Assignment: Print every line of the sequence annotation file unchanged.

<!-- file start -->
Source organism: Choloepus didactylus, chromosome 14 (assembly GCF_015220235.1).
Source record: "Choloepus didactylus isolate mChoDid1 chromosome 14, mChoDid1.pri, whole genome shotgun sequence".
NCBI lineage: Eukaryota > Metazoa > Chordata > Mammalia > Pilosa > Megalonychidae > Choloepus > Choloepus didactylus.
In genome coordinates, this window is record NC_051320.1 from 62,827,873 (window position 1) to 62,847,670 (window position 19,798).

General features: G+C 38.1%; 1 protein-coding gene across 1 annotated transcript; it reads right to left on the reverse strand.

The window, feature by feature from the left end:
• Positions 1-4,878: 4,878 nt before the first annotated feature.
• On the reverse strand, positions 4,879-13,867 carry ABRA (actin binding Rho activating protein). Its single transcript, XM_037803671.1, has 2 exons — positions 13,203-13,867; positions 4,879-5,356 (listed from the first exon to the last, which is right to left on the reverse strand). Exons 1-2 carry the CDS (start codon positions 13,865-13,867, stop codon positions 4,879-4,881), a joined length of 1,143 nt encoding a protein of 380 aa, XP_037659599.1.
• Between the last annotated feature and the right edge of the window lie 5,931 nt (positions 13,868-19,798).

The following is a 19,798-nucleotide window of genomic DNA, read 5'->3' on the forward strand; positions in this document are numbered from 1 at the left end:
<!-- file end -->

Source organism: Choloepus didactylus, chromosome 14 (assembly GCF_015220235.1).
Source record: "Choloepus didactylus isolate mChoDid1 chromosome 14, mChoDid1.pri, whole genome shotgun sequence".
NCBI lineage: Eukaryota > Metazoa > Chordata > Mammalia > Pilosa > Megalonychidae > Choloepus > Choloepus didactylus.
In genome coordinates, this window is record NC_051320.1 from 62,827,873 (window position 1) to 62,847,670 (window position 19,798).

General features: G+C 38.1%; 1 protein-coding gene across 1 annotated transcript; it reads right to left on the reverse strand.

The window, feature by feature from the left end:
• Positions 1-4,878: 4,878 nt before the first annotated feature.
• On the reverse strand, positions 4,879-13,867 carry ABRA (actin binding Rho activating protein). Its single transcript, XM_037803671.1, has 2 exons — positions 13,203-13,867; positions 4,879-5,356 (listed from the first exon to the last, which is right to left on the reverse strand). Exons 1-2 carry the CDS (start codon positions 13,865-13,867, stop codon positions 4,879-4,881), a joined length of 1,143 nt encoding a protein of 380 aa, XP_037659599.1.
• Between the last annotated feature and the right edge of the window lie 5,931 nt (positions 13,868-19,798).

The following is a 19,798-nucleotide window of genomic DNA, read 5'->3' on the forward strand; positions in this document are numbered from 1 at the left end: